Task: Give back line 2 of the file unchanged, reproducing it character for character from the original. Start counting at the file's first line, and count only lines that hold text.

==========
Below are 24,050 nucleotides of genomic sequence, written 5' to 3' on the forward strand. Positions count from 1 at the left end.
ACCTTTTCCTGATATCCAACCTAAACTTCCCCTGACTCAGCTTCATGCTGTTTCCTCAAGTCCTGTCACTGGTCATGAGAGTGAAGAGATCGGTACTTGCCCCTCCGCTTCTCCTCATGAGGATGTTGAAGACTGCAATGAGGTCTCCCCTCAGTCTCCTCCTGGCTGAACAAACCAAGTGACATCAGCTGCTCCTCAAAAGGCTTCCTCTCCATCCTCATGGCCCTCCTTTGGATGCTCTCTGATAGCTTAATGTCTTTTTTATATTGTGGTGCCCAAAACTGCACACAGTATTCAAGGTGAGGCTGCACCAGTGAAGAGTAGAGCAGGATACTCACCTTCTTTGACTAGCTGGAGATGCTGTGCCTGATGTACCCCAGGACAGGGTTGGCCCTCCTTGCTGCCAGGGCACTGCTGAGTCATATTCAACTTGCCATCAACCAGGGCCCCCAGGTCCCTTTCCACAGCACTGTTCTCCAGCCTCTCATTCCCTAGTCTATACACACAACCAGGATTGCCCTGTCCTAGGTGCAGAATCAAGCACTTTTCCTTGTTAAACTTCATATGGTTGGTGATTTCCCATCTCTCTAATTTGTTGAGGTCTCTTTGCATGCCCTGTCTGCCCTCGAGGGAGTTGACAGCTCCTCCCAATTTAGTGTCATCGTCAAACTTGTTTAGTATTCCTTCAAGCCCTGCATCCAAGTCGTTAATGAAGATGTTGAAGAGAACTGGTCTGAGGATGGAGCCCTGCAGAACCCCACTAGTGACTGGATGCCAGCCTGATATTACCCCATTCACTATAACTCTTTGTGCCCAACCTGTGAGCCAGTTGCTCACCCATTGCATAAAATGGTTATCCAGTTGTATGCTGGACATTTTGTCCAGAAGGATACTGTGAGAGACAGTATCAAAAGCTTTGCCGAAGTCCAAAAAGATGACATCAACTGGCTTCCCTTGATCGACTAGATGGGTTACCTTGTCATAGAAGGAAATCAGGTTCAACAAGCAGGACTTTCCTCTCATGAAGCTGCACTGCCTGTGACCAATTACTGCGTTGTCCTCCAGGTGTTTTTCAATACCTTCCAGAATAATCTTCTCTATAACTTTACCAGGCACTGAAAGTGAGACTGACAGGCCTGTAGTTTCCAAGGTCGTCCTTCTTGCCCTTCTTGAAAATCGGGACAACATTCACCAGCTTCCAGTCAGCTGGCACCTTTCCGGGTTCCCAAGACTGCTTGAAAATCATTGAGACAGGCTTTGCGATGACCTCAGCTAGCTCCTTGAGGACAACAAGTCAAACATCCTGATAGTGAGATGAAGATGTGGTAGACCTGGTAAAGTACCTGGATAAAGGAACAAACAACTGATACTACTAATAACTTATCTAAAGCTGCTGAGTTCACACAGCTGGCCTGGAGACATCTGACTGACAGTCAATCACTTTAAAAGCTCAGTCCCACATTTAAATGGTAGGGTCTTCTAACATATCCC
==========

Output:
ACCTTTTCCTGATATCCAACCTAAACTTCCCCTGACTCAGCTTCATGCTGTTTCCTCAAGTCCTGTCACTGGTCATGAGAGTGAAGAGATCGGTACTTGCCCCTCCGCTTCTCCTCATGAGGATGTTGAAGACTGCAATGAGGTCTCCCCTCAGTCTCCTCCTGGCTGAACAAACCAAGTGACATCAGCTGCTCCTCAAAAGGCTTCCTCTCCATCCTCATGGCCCTCCTTTGGATGCTCTCTGATAGCTTAATGTCTTTTTTATATTGTGGTGCCCAAAACTGCACACAGTATTCAAGGTGAGGCTGCACCAGTGAAGAGTAGAGCAGGATACTCACCTTCTTTGACTAGCTGGAGATGCTGTGCCTGATGTACCCCAGGACAGGGTTGGCCCTCCTTGCTGCCAGGGCACTGCTGAGTCATATTCAACTTGCCATCAACCAGGGCCCCCAGGTCCCTTTCCACAGCACTGTTCTCCAGCCTCTCATTCCCTAGTCTATACACACAACCAGGATTGCCCTGTCCTAGGTGCAGAATCAAGCACTTTTCCTTGTTAAACTTCATATGGTTGGTGATTTCCCATCTCTCTAATTTGTTGAGGTCTCTTTGCATGCCCTGTCTGCCCTCGAGGGAGTTGACAGCTCCTCCCAATTTAGTGTCATCGTCAAACTTGTTTAGTATTCCTTCAAGCCCTGCATCCAAGTCGTTAATGAAGATGTTGAAGAGAACTGGTCTGAGGATGGAGCCCTGCAGAACCCCACTAGTGACTGGATGCCAGCCTGATATTACCCCATTCACTATAACTCTTTGTGCCCAACCTGTGAGCCAGTTGCTCACCCATTGCATAAAATGGTTATCCAGTTGTATGCTGGACATTTTGTCCAGAAGGATACTGTGAGAGACAGTATCAAAAGCTTTGCCGAAGTCCAAAAAGATGACATCAACTGGCTTCCCTTGATCGACTAGATGGGTTACCTTGTCATAGAAGGAAATCAGGTTCAACAAGCAGGACTTTCCTCTCATGAAGCTGCACTGCCTGTGACCAATTACTGCGTTGTCCTCCAGGTGTTTTTCAATACCTTCCAGAATAATCTTCTCTATAACTTTACCAGGCACTGAAAGTGAGACTGACAGGCCTGTAGTTTCCAAGGTCGTCCTTCTTGCCCTTCTTGAAAATCGGGACAACATTCACCAGCTTCCAGTCAGCTGGCACCTTTCCGGGTTCCCAAGACTGCTTGAAAATCATTGAGACAGGCTTTGCGATGACCTCAGCTAGCTCCTTGAGGACAACAAGTCAAACATCCTGATAGTGAGATGAAGATGTGGTAGACCTGGTAAAGTACCTGGATAAAGGAACAAACAACTGATACTACTAATAACTTATCTAAAGCTGCTGAGTTCACACAGCTGGCCTGGAGACATCTGACTGACAGTCAATCACTTTAAAAGCTCAGTCCCACATTTAAATGGTAGGGTCTTCTAACATATCCC